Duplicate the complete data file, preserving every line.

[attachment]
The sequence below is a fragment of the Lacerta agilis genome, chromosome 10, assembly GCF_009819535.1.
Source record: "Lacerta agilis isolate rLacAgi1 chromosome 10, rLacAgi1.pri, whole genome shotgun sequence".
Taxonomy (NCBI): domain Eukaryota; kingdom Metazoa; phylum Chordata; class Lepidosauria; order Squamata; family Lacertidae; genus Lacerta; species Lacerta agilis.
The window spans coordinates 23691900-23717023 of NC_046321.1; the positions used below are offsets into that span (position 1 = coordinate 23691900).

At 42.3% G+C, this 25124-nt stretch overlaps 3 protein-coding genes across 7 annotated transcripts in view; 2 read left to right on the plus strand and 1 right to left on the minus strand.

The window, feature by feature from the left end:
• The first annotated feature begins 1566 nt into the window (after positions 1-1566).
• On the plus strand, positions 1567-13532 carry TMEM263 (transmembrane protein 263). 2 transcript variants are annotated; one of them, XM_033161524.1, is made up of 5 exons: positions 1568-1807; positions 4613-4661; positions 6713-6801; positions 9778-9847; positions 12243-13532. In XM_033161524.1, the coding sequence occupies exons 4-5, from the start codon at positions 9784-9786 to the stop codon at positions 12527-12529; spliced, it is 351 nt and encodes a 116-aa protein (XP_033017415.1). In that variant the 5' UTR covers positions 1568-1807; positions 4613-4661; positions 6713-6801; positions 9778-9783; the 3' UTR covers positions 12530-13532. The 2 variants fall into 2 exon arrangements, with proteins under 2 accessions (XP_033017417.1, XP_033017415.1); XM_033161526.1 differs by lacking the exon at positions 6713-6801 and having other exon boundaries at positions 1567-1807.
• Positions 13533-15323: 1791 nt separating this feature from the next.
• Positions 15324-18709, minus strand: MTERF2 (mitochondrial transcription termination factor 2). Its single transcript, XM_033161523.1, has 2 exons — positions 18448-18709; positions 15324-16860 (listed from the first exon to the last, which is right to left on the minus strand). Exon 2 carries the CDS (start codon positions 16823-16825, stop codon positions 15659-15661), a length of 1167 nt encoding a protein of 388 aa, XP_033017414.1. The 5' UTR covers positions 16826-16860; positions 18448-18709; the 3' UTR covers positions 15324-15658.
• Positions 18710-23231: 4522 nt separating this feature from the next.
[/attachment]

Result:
The sequence below is a fragment of the Lacerta agilis genome, chromosome 10, assembly GCF_009819535.1.
Source record: "Lacerta agilis isolate rLacAgi1 chromosome 10, rLacAgi1.pri, whole genome shotgun sequence".
Taxonomy (NCBI): domain Eukaryota; kingdom Metazoa; phylum Chordata; class Lepidosauria; order Squamata; family Lacertidae; genus Lacerta; species Lacerta agilis.
The window spans coordinates 23691900-23717023 of NC_046321.1; the positions used below are offsets into that span (position 1 = coordinate 23691900).

At 42.3% G+C, this 25124-nt stretch overlaps 3 protein-coding genes across 7 annotated transcripts in view; 2 read left to right on the plus strand and 1 right to left on the minus strand.

The window, feature by feature from the left end:
• The first annotated feature begins 1566 nt into the window (after positions 1-1566).
• On the plus strand, positions 1567-13532 carry TMEM263 (transmembrane protein 263). 2 transcript variants are annotated; one of them, XM_033161524.1, is made up of 5 exons: positions 1568-1807; positions 4613-4661; positions 6713-6801; positions 9778-9847; positions 12243-13532. In XM_033161524.1, the coding sequence occupies exons 4-5, from the start codon at positions 9784-9786 to the stop codon at positions 12527-12529; spliced, it is 351 nt and encodes a 116-aa protein (XP_033017415.1). In that variant the 5' UTR covers positions 1568-1807; positions 4613-4661; positions 6713-6801; positions 9778-9783; the 3' UTR covers positions 12530-13532. The 2 variants fall into 2 exon arrangements, with proteins under 2 accessions (XP_033017417.1, XP_033017415.1); XM_033161526.1 differs by lacking the exon at positions 6713-6801 and having other exon boundaries at positions 1567-1807.
• Positions 13533-15323: 1791 nt separating this feature from the next.
• Positions 15324-18709, minus strand: MTERF2 (mitochondrial transcription termination factor 2). Its single transcript, XM_033161523.1, has 2 exons — positions 18448-18709; positions 15324-16860 (listed from the first exon to the last, which is right to left on the minus strand). Exon 2 carries the CDS (start codon positions 16823-16825, stop codon positions 15659-15661), a length of 1167 nt encoding a protein of 388 aa, XP_033017414.1. The 5' UTR covers positions 16826-16860; positions 18448-18709; the 3' UTR covers positions 15324-15658.
• Positions 18710-23231: 4522 nt separating this feature from the next.